beryl and adele
Auntie Beryl died earlier this month. Some years ago she had asked me to take her funeral - and then she died a day before I returned home from an extended period overseas. I scrambled. One of my sadnessess will be that I was not able to articulate the farewell for her which I had been imagining.
Auntie Beryl was a great New Zealander, although you'd never know it. Honoured by the Queen and granted an Honorary Doctorate from the University of Otago, Auntie Beryl was one of the first (some say, the first) female professors of obstetrics in the world - but she was humble and unassuming until the end.
My enduring memory of Auntie Beryl is from my first month as Principal at Carey Baptist College - in 1998. I was wanting to add a stronger narrative component into the weekly 'principal's hour', and tracking down some 'ripe saints' was the number one goal. Auntie Beryl was our first guest. She wrote down a Latin phrase on a card and spoke to it from the story of her life - for an hour. Solvitur Ambulando Cum Deo ... 'the solution is found in walking with God'. Clearly, this was the chorus of her life. I asked if I could keep the card. It has been hanging in my line of sight in my study ever since. And a generation of students have received '(whatever the problem), the solution is found in walking with God' at Orientation each year...
One thing about Auntie Beryl is that she was lonely. Not just the aloneness of remaining single for 88 years. It was more than that. She was the only believer in her immediate family, and so there was a familial loneliness. She was also theologically lonely. This is the context in which we renewed our friendship. Auntie Beryl had been in the UK at the start of the evangelical renewal in the 1950s - and when she finally came home to NZ from India, she found a denomination with churches that did not share her confidence in the Word of God. In addition to this, Auntie Beryl knew what pain was all about. It was no great surprise that the one passage she wanted to be read at the funeral was 2 Corinthians 4 - about frailty and vulnerability, about having something precious in 'jars of clay', about God's glory and power being magnified in our weakness...
I enjoy the raspy voice (on which she has already had surgery, not surprisingly). Echoes of Tina Turner and Anastasia... But I love the way she holds an audience through the power of voice and lyric. There is no need for that crutch of special effects - or, the stuff they can do with sound today - with Adele. The emotional intensity of 'truth through personality' captures both ear and heart.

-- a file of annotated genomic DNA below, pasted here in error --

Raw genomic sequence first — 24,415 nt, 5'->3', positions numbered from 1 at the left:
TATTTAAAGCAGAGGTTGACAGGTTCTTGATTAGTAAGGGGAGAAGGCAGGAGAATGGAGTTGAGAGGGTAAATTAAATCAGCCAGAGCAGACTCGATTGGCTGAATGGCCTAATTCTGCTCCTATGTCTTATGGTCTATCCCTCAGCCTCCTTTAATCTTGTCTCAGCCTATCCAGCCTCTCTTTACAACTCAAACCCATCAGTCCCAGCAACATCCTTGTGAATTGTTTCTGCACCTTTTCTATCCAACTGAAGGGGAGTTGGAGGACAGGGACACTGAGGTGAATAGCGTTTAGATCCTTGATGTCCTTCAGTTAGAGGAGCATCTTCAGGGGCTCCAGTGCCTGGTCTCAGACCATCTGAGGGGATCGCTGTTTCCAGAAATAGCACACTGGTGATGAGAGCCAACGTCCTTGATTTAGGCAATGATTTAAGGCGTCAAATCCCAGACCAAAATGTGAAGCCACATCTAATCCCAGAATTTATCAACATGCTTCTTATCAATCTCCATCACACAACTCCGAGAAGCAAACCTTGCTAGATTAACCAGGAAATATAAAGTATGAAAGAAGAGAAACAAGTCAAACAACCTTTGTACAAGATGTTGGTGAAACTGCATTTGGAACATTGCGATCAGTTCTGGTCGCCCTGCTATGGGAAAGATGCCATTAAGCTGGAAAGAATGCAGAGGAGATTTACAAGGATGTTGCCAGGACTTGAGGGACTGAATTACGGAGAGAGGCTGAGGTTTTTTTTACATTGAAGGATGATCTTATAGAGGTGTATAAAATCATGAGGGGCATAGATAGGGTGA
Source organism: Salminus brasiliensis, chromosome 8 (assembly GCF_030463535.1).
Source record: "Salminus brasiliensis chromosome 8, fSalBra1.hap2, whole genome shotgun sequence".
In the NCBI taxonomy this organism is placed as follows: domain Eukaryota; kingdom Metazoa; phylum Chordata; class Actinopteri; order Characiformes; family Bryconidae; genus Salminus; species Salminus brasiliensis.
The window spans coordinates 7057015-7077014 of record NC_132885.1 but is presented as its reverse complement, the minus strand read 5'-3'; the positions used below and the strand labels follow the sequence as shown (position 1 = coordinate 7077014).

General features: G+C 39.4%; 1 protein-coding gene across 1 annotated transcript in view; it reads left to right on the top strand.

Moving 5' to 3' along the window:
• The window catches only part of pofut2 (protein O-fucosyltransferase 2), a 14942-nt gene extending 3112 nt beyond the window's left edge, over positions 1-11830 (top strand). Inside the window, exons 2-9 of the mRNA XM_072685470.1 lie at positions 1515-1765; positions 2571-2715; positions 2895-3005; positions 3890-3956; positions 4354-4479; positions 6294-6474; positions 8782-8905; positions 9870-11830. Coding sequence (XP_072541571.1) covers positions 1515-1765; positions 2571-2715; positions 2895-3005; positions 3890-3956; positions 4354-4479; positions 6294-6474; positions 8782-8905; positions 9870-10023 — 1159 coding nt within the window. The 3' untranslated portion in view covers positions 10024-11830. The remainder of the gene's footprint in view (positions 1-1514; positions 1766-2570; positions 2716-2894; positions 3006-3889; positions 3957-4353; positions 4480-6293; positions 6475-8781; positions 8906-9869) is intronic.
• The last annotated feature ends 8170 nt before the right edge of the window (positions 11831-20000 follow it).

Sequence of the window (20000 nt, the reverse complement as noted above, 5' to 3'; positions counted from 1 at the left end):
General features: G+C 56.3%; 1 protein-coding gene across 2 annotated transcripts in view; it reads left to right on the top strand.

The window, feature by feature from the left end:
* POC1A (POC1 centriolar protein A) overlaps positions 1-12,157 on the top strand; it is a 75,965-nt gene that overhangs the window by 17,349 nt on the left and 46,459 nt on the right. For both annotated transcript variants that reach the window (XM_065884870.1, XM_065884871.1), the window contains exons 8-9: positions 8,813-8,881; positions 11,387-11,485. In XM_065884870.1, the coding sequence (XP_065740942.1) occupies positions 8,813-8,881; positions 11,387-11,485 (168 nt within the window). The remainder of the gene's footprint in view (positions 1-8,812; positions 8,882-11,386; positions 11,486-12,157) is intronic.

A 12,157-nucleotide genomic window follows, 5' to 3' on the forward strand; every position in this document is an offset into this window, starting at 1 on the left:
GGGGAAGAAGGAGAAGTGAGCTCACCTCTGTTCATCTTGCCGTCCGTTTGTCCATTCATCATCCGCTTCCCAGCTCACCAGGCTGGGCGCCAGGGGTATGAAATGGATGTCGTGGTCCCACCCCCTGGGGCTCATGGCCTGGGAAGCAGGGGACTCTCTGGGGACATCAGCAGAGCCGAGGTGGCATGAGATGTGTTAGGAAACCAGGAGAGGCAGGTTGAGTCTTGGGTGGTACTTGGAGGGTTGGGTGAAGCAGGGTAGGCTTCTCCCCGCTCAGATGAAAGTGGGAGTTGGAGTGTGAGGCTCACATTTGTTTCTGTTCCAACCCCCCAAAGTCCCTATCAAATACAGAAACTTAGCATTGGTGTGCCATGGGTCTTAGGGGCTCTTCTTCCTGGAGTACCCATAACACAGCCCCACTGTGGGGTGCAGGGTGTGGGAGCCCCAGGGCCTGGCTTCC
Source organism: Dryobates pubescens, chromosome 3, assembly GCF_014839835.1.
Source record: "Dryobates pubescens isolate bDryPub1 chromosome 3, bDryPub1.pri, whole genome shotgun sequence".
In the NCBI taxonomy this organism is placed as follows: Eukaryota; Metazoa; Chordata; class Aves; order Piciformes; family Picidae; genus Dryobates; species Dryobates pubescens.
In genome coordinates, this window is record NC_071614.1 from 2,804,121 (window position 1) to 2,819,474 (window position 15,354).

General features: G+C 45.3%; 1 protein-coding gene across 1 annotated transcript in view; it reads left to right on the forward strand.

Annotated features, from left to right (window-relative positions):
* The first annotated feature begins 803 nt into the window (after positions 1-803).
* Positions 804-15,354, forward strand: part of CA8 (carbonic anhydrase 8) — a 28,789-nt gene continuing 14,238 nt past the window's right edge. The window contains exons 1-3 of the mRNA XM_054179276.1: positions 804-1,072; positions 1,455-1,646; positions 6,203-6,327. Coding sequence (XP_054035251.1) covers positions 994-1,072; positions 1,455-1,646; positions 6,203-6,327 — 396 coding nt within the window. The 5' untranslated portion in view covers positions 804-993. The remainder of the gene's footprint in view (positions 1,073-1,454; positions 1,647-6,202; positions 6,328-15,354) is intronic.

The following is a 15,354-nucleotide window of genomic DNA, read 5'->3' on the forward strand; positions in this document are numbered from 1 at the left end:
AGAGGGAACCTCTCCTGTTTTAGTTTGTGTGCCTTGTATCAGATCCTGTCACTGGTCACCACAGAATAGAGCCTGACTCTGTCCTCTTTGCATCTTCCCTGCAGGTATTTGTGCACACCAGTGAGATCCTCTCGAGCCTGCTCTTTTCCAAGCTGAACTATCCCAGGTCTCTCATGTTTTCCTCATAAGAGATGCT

Her songs are sad. She writes after a break-up. The problem is that she has been dumped. She gives voice to that relational loneliness encountered by so many in life.
Close enough to start a war/All that I have is on the floor/God only knows what we're fighting for ... I braved a hundred storms to leave you ... So I won't let you close enough to hurt me.
Didn't I give it all? Tried my best/Gave you everything I had, everything and no less/Didn't I do it right? Did I let you down?/Maybe you got too used to having me around/Still, how can you walk away from all my tears?Or, what about the ballad, 'Don't You Remember' - sung here at the Royal Albert Hall:
When will I see you again?/You left with no goodbye, not a single word was said/No final kiss to seal any sins/I had no idea of the state we were in/Don't you remember?/The reason you loved me before/Baby, please remember me once more.
For Adele, the solution seems understandably confused - lying somewhere in the turbulence of giving the one who dumped her the one-fingered salute (which she literally does in one performance on youtube) and that longing to start all over again.
So come on and give me a chance/To prove I am the one who can/Walk that mile until the end startsI have been imagining Beryl and Adele chatting together. I think they would have liked each other - a lot. In my imagination I can hear the Adele 30 album, set for release in 2020. Auntie Beryl's warm humility and quiet confidence has found its way in. The album is still acquainted with grief - oh, yes it is ... but this time, it testifies to the reality that deep though the pain may be, deeper still is found the solvitur of ambulando cum deo 'until the end starts'. Actually, it is not such a new idea. The psalmist does exactly this in his Psalm 120-134 album.